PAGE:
The other day, I saw an article in The New York Times and TIME magazine that say "Ponyo on the cliff by the sea" would be released in about 1,000 theaters in the United States on August 14. "Ponyo" is a Japanese animation movie written and directed by Hayao Miyazaki, Japan's master in that field, Academy Award winner for his last work, "Spirited Away," in 2001. I looked for a theater at which the movie is being shown by the Internet, I found. My wife and daughter once or twice watched that movie in the original Japanese version, but I haven't. It is one of my daughter's most favorite movie, therefore, I took her to a nearby theater yesterday.
The show time we watched started 6:50 p.m. Many of the audience came with family. According to the August 24 issue of TIME magazine, Miyazaki made a movie in 2-D, hand-drawn animation and created a frame-by-frame storyboard -- 180,000 drawings for Ponyo with minimal help from PC. Asian viewers may recall the devastation wreaked by the December 2004 Indian Ocean disaster, but Miyazaki's intention is different. "Rather than the tsunami destroying the town," Miyazaki says, "I took it as her own sense of life overflowing, and that helped to revitalize the town. None of the buildings were destroyed in the flood. You can see them all beneath the water. That's magic." ("TIME" Aug. 24th, 2009 issue)
My impression on the movie is the pictures shown on the screen were terrific and they are just the nature of Japan as it is. I have never returned to Japan during two years and three month while staying here, I missed Japan very much. Of course, I am grateful for our life here; we can learn and experience various kinds of new things and savor beautiful nature. However, my thought on my home country is very special. One of the things that impressed me most is there is no "evil" in the movie. That is why I think it appropriate to have show it to children. My daughter has concentrated on the movie for one hour and forty minutes.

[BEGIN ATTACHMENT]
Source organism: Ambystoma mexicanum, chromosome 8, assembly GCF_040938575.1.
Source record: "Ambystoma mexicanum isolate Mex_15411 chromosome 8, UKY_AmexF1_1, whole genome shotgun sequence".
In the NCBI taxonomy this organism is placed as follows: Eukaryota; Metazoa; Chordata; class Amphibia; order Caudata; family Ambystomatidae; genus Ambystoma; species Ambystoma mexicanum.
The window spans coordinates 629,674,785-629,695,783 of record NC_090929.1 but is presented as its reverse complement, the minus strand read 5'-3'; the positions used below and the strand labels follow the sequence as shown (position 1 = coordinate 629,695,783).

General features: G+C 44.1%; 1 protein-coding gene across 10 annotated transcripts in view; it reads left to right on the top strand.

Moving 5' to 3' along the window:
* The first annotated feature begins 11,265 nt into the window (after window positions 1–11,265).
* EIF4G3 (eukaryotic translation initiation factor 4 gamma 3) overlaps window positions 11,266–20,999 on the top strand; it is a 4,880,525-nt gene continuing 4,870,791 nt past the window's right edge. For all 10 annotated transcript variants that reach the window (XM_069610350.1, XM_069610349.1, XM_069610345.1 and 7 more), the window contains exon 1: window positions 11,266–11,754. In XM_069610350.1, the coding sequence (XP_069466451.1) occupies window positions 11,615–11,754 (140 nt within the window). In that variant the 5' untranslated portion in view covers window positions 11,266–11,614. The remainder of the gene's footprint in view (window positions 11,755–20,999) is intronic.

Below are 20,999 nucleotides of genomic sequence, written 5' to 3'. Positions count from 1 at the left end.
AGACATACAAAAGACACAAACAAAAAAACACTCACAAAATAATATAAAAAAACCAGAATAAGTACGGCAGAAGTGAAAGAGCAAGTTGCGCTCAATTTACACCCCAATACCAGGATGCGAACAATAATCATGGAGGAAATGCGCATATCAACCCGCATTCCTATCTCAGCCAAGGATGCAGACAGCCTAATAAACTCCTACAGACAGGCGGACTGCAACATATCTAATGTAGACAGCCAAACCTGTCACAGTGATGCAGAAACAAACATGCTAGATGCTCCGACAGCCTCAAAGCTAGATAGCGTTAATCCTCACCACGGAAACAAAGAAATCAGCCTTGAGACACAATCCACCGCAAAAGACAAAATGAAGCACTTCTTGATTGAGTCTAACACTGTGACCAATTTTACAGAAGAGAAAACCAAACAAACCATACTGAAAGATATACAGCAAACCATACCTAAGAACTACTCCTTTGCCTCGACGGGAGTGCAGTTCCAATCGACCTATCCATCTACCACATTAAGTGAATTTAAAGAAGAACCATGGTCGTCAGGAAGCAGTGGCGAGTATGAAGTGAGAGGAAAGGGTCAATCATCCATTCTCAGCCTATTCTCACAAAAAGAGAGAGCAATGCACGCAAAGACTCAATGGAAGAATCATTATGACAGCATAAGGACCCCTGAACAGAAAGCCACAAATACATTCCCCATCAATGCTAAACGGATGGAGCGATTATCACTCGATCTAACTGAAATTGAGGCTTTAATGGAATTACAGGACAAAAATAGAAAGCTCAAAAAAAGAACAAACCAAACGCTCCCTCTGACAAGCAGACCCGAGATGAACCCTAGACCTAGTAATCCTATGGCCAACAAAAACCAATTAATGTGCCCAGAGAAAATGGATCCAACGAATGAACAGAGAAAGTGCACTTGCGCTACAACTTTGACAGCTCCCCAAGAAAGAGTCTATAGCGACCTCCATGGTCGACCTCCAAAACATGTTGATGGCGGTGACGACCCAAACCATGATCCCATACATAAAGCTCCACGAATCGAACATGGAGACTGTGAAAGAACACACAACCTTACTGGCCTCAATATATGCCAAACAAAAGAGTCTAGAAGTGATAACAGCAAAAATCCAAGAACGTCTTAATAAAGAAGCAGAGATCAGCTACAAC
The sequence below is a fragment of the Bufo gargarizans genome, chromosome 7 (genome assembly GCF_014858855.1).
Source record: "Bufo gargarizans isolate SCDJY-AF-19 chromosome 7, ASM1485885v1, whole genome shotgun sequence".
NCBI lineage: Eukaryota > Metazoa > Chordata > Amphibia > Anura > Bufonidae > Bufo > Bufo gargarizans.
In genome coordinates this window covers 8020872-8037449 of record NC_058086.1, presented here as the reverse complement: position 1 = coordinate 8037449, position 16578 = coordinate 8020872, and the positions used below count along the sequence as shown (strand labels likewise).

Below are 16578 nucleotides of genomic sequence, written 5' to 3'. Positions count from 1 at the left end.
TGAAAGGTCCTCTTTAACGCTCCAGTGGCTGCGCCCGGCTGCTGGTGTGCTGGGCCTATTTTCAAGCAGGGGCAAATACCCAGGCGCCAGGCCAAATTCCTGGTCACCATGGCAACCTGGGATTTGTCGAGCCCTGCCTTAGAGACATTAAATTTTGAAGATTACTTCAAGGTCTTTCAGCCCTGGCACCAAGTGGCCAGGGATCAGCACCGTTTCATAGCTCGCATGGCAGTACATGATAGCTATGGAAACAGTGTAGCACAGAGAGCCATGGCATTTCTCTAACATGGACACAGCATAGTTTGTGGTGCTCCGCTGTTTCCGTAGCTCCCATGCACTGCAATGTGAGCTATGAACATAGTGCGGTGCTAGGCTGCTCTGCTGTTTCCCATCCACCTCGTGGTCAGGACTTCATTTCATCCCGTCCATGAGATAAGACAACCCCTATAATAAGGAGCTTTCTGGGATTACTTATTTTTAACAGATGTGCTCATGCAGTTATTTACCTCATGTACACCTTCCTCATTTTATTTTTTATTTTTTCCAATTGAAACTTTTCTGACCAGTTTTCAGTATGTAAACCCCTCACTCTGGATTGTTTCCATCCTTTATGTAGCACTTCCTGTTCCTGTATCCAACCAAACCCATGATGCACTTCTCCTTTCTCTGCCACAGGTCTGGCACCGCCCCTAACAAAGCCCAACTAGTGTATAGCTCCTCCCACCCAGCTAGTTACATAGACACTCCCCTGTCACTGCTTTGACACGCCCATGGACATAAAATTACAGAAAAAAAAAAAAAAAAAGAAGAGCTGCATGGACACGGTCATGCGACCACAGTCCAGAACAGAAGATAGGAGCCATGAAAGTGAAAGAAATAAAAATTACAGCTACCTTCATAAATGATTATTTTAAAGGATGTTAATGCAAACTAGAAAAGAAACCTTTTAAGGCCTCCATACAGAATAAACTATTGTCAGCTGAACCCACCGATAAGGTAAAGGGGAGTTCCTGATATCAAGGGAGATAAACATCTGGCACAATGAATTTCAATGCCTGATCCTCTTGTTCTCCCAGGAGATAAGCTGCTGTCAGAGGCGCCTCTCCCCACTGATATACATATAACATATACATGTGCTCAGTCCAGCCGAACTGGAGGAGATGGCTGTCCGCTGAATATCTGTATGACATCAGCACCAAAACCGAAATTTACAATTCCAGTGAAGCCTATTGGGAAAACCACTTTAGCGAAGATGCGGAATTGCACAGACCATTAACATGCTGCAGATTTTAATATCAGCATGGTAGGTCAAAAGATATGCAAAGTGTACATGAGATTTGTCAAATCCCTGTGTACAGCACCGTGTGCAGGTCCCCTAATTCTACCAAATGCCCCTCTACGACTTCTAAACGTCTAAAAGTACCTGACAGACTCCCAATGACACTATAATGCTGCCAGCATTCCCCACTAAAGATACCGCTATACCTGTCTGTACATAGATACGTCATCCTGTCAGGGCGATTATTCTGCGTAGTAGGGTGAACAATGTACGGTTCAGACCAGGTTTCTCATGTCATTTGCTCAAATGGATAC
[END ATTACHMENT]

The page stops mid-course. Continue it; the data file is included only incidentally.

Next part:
Coming back home, while talking with my wife about the movie, I realized that there are many lines that only the English version has but the Japanese one doesn't. According to a Japanese site for the movie, Miyazaki seems to cut as many lines as possible so that the theater audience themselves think about hidden messages. However, it is possible only in Japanese because "silence" is highly valued in the Japanese culture. If you want the movie seen in a country of western culture, in which to express themselves is valued, you have to make adjustments in many ways.
As a whole, the movie made me feel very comfortable and reminded me a Japanese sense toward nature. I hope my daughters' friends watch it.
You can see the movie's trailer by clicking the following addresses: